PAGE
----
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Cyber attacks cause concern for the 2024 Olympic Games

Report reveals that 70% of sports organisations suffer at least one cyber attack a year

Cyber attacks cause concern for the 2024 Olympic Games Report reveals that 70% of sports organisations suffer at least one cyber attack a year

As the Paris Olympic Games and Euro 2024 in Germany approach, a worrying threat looms over these events: cyberattacks. These malicious actions, carried out by cybercriminals in the manner of Elliot Alderson in the series Mr. Robot, aim to steal, modify, or destroy confidential information using computer technologies. After all the turmoil and fears that the Olympics have sparked so far with health concerns, housing prices, the eviction of homeless people, and issues related to Fashion Weeks, a recent investigation brings more bad news. This investigation, published by the UK's National Cyber Security Centre (NCSC), reveals that 70% of sports organizations experience at least one cyberattack per year. The numbers are alarming: attacks have increased twentyfold from the Olympic Games of 2012 to 2021, reaching 4.4 billion attacks in Tokyo in 2021. Cybercriminals exploit the global popularity of sports, aiming to steal sensitive and financial data through phishing campaigns and ransomware attacks.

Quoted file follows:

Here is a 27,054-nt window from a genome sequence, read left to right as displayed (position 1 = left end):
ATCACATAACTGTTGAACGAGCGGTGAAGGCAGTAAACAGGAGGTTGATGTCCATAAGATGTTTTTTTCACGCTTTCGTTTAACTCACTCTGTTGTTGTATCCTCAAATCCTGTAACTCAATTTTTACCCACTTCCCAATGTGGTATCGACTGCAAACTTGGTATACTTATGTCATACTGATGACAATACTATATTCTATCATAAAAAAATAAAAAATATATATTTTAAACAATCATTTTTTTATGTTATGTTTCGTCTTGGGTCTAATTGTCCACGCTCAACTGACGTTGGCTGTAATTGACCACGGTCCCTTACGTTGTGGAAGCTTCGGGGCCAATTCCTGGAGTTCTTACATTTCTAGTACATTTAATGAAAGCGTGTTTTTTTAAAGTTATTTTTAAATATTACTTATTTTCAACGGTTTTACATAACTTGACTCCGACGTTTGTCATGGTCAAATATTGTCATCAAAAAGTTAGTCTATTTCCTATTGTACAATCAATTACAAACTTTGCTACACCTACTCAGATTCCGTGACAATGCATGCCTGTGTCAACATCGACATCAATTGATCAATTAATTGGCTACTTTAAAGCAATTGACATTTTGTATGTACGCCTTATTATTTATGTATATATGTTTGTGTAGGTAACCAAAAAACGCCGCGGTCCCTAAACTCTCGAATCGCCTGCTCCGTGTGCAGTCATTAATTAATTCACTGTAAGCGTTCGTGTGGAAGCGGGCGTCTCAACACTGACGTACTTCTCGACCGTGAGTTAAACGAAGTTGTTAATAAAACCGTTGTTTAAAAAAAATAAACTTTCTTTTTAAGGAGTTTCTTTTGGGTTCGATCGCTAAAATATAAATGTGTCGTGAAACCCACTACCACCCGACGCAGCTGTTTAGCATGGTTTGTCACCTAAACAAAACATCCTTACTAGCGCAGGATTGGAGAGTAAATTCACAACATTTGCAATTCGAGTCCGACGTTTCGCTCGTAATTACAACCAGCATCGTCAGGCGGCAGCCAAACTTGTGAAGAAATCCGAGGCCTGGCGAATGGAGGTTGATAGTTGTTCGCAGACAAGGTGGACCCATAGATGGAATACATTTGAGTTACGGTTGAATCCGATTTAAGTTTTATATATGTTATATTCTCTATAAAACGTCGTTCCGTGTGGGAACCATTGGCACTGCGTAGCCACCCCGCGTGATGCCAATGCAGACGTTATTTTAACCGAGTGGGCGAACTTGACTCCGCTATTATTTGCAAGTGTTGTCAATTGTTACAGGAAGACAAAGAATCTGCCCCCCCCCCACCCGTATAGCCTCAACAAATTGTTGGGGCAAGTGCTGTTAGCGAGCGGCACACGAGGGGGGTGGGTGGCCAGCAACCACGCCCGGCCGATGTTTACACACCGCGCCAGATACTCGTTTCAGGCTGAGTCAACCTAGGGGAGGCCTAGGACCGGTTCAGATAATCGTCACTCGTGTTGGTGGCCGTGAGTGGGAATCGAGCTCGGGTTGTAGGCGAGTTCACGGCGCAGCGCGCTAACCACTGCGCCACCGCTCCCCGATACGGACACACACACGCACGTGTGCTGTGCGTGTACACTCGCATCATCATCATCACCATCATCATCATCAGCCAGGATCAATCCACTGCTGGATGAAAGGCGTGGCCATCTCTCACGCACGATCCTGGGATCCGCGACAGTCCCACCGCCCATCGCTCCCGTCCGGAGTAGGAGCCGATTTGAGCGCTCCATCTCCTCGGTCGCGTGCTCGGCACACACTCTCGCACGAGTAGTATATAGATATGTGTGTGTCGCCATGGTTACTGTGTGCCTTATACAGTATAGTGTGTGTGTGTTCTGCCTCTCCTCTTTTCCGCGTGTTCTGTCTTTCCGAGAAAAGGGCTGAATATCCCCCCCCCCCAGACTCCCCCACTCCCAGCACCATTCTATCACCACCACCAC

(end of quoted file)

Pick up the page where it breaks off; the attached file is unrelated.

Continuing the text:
The sophistication of cyberattacks spares no one, from spectators to streaming service providers. We recall that during the 2022 World Cup in Qatar, FuboTV was a victim of a cyberattack, disrupting services and angering fans. This situation prompted many channels to review their security to avoid future incidents. The attacks extend to ticket fraud and online scams, taking advantage of the growing digitalization of sports events. System security and user awareness are more crucial than ever to protect the integrity of competitions. Faced with this growing threat, sports organizations must strengthen their defenses. This includes improving computer system security with firewalls, detection software, and preventive security operations, adopting robust encryption protocols to fortify networks against unauthorized access, and conducting regular security checks to quickly identify or correct security vulnerabilities.

In response to this growing threat, the Organizing Committee of the Paris 2024 Olympic Games (COJO) is implementing robust security measures, learning from previous editions. The cybersecurity budget, exceeding 17 million euros, includes large-scale simulations, training, and strengthening digital infrastructures. While we await these upcoming sports events, collaboration between stakeholders, cybersecurity experts, and technology companies is essential to monitor and counter threats. By adopting these proactive measures and educating users about the risks, the sports sector can hope to preserve the inspiration and unity that these events provide, despite the persistent shadow of these cyberattacks.